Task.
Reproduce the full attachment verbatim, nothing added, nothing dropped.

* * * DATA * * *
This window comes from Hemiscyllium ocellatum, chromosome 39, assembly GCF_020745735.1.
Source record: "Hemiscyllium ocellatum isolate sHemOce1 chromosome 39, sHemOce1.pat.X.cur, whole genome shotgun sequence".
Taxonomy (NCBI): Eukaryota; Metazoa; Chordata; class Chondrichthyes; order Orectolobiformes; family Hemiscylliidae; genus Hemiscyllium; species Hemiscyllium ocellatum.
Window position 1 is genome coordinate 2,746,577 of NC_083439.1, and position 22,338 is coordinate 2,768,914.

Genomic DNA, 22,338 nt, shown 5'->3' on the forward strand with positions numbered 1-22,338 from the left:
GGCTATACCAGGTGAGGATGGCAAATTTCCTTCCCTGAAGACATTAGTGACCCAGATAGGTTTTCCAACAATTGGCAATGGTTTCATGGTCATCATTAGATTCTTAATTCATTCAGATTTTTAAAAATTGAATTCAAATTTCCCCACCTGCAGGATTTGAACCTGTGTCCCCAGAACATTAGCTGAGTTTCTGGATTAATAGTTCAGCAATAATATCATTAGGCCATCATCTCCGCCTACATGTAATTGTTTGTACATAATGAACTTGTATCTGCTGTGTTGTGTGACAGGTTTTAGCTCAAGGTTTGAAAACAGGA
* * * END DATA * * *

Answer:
This window comes from Hemiscyllium ocellatum, chromosome 39, assembly GCF_020745735.1.
Source record: "Hemiscyllium ocellatum isolate sHemOce1 chromosome 39, sHemOce1.pat.X.cur, whole genome shotgun sequence".
Taxonomy (NCBI): Eukaryota; Metazoa; Chordata; class Chondrichthyes; order Orectolobiformes; family Hemiscylliidae; genus Hemiscyllium; species Hemiscyllium ocellatum.
Window position 1 is genome coordinate 2,746,577 of NC_083439.1, and position 22,338 is coordinate 2,768,914.

Genomic DNA, 22,338 nt, shown 5'->3' on the forward strand with positions numbered 1-22,338 from the left:
GGCTATACCAGGTGAGGATGGCAAATTTCCTTCCCTGAAGACATTAGTGACCCAGATAGGTTTTCCAACAATTGGCAATGGTTTCATGGTCATCATTAGATTCTTAATTCATTCAGATTTTTAAAAATTGAATTCAAATTTCCCCACCTGCAGGATTTGAACCTGTGTCCCCAGAACATTAGCTGAGTTTCTGGATTAATAGTTCAGCAATAATATCATTAGGCCATCATCTCCGCCTACATGTAATTGTTTGTACATAATGAACTTGTATCTGCTGTGTTGTGTGACAGGTTTTAGCTCAAGGTTTGAAAACAGGA